Clams Casino Talks '32 Levels,' Lil B and Hip-Hop's Shrinking Attention Span


At times, it seems like hip-hop — including its listeners and its artists — has the attention span of a golden retriever puppy. It's happened a million times: A producer will come up with a hot sound. Ears perk up across the genre and artists rush toward it en masse, biting that style over and over again until the life in it is gone.

It happened to the DJ Mustard. It happened to the RZA. And it nearly happened to Clams Casino.

The 29-year-old beatsmith Clams Casino, aka Michael Volpe, enjoyed a monumental breakout back in 2011 when he pioneered a subgenre that came to be known as "cloud rap." Characterized by its heady, atmospheric soundscapes, drawn-out choral samples and penetrating drums, his beats were everywhere, providing a foundation for rappers like A$AP Rocky, Lil B, The Weeknd and Mac Miller to start building their careers. Biters flocked. A thousand airy raps later, its tracks started to feel like ponderous shells of what they once were and rappers began to move on.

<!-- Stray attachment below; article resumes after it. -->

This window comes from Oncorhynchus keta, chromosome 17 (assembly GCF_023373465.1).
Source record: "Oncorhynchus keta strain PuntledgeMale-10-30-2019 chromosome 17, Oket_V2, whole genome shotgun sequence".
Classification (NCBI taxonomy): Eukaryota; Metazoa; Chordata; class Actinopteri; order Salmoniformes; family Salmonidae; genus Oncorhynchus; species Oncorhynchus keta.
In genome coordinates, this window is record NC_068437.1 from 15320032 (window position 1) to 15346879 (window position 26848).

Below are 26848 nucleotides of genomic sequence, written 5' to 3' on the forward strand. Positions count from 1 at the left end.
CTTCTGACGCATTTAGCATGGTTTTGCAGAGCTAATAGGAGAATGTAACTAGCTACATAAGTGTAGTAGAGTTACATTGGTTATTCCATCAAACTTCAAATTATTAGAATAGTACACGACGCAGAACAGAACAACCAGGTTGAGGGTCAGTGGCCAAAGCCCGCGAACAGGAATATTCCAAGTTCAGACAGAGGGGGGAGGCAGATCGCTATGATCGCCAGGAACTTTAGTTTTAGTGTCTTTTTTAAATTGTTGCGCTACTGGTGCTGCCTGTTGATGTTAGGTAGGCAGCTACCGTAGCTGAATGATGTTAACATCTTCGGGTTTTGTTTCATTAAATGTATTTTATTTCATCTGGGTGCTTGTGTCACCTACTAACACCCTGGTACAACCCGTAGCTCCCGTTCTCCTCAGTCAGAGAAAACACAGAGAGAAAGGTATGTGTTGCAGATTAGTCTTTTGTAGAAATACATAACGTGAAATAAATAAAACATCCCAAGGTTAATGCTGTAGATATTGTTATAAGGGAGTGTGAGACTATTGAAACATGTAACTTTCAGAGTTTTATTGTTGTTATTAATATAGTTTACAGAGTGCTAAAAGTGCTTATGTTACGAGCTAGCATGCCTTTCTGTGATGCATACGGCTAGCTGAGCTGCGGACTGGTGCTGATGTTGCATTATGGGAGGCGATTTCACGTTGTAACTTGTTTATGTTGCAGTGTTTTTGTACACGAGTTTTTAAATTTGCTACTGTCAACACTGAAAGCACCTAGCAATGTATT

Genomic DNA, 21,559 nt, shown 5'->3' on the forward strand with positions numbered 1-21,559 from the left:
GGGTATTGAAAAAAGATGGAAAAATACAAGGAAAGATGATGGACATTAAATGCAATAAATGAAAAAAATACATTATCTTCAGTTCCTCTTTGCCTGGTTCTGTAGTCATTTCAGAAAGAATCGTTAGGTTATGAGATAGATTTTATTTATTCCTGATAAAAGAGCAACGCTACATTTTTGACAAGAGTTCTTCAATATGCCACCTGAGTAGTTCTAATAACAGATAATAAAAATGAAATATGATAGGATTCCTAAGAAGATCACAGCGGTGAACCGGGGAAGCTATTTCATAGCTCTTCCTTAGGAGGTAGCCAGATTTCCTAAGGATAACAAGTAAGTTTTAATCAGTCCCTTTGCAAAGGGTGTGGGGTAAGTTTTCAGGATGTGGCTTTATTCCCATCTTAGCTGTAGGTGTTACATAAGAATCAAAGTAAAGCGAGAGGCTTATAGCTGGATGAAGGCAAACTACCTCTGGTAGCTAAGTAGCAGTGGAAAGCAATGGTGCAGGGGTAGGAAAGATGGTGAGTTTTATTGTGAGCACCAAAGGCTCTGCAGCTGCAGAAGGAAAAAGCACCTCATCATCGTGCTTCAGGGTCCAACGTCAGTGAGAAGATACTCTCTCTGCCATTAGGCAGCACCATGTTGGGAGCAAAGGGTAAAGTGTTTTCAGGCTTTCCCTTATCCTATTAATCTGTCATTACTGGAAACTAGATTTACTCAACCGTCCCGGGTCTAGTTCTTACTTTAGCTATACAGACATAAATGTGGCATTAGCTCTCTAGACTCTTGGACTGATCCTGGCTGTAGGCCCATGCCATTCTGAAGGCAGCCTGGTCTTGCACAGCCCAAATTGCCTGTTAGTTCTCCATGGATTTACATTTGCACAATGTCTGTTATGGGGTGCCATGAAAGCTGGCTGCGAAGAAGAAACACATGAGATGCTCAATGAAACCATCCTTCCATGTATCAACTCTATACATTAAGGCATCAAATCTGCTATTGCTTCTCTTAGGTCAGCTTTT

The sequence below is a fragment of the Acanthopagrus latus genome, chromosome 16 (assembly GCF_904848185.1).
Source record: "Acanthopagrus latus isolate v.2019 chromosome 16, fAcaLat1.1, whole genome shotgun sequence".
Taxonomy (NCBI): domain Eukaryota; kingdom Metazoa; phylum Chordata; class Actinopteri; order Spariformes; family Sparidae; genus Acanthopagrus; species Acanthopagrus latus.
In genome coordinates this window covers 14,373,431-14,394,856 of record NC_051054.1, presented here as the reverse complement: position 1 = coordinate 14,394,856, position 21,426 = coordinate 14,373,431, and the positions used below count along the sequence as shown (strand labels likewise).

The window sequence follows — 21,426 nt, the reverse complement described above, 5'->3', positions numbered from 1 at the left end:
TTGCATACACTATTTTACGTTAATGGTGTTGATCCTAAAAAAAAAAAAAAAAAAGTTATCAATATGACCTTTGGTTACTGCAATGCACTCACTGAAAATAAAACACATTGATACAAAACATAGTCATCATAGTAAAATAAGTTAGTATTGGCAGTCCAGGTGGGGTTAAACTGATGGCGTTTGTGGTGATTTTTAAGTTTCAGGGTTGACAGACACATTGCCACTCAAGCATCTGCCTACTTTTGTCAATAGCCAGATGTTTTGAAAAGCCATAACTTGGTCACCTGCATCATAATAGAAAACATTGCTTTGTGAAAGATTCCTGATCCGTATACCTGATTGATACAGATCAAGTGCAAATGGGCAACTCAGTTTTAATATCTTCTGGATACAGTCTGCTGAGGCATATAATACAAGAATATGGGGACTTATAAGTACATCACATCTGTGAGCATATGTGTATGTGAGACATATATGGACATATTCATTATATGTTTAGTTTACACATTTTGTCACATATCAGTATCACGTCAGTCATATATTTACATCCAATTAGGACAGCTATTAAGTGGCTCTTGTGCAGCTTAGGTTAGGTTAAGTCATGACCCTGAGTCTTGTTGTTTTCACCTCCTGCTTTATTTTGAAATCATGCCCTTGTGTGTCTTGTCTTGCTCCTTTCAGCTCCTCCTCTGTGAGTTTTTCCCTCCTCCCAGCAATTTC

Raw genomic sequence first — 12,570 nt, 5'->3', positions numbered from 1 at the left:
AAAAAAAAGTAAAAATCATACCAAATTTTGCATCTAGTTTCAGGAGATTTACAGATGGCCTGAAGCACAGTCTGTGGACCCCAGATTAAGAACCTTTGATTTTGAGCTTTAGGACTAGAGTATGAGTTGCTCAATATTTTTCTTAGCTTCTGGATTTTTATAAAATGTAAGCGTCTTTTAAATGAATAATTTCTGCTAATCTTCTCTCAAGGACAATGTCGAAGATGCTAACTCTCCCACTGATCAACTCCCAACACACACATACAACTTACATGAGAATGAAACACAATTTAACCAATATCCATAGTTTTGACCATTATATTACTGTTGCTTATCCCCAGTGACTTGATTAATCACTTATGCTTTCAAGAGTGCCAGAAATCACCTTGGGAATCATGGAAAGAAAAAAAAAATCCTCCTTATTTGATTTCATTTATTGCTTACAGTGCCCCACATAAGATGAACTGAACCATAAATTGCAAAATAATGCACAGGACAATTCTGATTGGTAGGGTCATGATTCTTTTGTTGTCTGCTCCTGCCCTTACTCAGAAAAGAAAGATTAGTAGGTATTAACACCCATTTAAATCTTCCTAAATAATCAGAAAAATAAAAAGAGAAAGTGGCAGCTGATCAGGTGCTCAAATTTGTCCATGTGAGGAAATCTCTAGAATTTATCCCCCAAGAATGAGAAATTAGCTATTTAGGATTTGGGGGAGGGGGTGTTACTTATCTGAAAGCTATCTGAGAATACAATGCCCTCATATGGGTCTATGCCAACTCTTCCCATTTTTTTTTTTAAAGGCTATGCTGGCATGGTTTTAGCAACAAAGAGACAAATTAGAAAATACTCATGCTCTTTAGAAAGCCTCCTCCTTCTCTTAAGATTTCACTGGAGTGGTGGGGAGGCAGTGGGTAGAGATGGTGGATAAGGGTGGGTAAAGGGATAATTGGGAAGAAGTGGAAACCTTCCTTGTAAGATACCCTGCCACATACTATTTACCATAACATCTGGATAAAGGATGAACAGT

However, Clams Casino proper debut full-length, 32 Levels, out Friday, has proved the subgenre still has a pulse. It's still very much alive and ultimately far more resilient than anyone likely imagined in the last days of the '10s.

Clams Casino

32 Levels gathers together many of the rap luminaries whose careers Clams helped launch — Lil B, A$AP Rocky, Vince Staples — alongside a host of artists whose music has had parallel trajectory to the cloud rap phenomenon. R&B outsider Kelela and Sam Herring of Future Islands, for example, appear on two of the more surprising breakout tracks on the album. 

Clams' dense, plaintive harmonies and scattered mechanical percussion send Kelela's vocal lifts even higher on "A Breath Away," and make Herring sound like a promethazine-addled Johnny Cash. They're expertly balanced, and they're proof that the producer knows his sound inside and out.

"When people try to copy, I've learned not to run away from that and say I don't want to do that anymore, or I'm not gonna do my own thing that I started because other people are doing it," Clams Casino said in a phone interview. "When you run away like that, you give it up to them. So I've made sure not to do that. I progress my own ways, just naturally, and evolve in the right way."